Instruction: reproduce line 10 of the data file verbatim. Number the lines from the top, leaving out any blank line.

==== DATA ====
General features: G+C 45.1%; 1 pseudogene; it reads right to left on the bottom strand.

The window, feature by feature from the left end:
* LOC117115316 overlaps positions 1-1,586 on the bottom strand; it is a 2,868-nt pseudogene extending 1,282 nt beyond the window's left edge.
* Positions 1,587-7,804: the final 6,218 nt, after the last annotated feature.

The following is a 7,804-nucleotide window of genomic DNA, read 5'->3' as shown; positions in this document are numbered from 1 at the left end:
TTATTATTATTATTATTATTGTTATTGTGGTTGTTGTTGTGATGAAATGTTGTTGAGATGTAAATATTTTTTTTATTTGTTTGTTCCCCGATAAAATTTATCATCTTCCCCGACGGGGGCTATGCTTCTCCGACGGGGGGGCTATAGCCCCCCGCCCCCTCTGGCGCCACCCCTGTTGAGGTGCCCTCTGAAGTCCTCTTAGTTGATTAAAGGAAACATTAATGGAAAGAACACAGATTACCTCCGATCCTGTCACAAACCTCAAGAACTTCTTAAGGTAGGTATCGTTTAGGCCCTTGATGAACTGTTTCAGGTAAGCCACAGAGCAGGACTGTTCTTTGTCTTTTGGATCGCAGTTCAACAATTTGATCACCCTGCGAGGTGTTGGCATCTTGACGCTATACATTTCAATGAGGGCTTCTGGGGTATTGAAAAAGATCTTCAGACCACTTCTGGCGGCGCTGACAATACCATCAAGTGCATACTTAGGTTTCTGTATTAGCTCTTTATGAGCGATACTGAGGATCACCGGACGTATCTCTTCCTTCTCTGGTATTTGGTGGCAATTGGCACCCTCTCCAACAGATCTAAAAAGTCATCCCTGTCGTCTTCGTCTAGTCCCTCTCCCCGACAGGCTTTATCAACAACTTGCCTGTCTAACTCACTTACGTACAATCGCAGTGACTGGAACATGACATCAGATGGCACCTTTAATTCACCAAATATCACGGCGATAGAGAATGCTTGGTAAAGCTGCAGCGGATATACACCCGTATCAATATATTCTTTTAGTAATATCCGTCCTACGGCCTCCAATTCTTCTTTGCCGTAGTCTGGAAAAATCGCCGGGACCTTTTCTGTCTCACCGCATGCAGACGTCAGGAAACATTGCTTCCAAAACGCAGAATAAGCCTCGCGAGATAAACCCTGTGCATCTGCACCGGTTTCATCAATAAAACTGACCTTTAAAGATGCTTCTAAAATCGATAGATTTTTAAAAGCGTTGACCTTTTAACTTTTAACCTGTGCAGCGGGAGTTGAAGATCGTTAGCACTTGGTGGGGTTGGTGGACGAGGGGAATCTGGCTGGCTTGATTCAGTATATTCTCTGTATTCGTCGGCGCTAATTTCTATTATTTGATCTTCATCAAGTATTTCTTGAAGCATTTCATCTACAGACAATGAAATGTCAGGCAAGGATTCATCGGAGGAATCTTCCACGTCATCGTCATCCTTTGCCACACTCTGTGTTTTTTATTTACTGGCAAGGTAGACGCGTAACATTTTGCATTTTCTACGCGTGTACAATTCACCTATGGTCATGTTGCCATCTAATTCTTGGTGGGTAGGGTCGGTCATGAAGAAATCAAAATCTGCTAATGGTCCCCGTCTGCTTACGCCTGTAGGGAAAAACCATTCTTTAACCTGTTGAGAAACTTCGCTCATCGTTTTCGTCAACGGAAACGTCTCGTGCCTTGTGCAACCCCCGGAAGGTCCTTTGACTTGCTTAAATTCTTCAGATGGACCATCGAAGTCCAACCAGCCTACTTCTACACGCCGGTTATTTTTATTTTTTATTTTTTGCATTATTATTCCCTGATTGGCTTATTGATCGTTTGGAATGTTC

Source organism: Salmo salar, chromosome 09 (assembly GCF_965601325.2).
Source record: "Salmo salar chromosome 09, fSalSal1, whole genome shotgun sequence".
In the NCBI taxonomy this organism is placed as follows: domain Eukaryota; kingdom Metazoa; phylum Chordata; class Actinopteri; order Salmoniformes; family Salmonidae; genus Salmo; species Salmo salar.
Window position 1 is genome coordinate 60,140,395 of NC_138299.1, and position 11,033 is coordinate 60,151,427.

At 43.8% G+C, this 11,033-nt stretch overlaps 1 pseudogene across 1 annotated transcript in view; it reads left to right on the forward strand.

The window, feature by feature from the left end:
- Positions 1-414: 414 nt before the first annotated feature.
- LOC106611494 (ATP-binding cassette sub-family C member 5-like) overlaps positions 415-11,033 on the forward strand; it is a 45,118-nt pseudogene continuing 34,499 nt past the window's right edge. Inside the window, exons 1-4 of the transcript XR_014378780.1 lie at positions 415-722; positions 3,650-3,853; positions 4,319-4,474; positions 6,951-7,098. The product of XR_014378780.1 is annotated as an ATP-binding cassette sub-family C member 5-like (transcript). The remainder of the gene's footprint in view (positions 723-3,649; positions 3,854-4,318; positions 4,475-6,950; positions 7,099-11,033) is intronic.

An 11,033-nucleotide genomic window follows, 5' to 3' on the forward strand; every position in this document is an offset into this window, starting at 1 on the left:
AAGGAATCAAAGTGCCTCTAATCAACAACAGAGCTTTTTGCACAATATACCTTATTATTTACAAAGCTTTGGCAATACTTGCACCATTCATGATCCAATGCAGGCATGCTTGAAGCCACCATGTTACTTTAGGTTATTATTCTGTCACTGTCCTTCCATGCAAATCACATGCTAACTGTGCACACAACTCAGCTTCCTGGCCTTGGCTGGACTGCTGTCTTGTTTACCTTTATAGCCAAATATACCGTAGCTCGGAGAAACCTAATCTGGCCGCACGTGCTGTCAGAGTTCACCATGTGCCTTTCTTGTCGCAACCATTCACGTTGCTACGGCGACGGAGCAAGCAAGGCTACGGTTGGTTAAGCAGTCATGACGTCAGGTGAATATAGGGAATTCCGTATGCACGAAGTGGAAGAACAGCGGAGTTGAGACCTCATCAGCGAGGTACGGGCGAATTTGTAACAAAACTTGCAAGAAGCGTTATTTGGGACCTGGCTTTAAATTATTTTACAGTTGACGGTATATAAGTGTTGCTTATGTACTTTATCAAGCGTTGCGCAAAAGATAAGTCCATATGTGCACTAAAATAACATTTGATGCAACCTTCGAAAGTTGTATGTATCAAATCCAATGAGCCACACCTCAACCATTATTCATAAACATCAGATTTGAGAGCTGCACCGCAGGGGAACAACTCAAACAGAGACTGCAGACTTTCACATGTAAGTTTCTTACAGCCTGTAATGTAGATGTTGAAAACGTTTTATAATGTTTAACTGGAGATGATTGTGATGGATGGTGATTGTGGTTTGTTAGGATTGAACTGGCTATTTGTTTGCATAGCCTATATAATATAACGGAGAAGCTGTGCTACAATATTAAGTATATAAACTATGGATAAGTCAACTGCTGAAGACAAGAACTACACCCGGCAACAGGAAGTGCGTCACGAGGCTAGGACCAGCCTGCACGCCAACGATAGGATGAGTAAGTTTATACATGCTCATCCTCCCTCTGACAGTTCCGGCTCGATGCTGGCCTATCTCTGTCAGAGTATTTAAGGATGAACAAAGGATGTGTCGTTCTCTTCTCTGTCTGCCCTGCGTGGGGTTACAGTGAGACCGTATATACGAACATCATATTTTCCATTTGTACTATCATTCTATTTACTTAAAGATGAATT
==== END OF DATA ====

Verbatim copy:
Window position 1 is genome coordinate 60,140,395 of NC_138299.1, and position 11,033 is coordinate 60,151,427.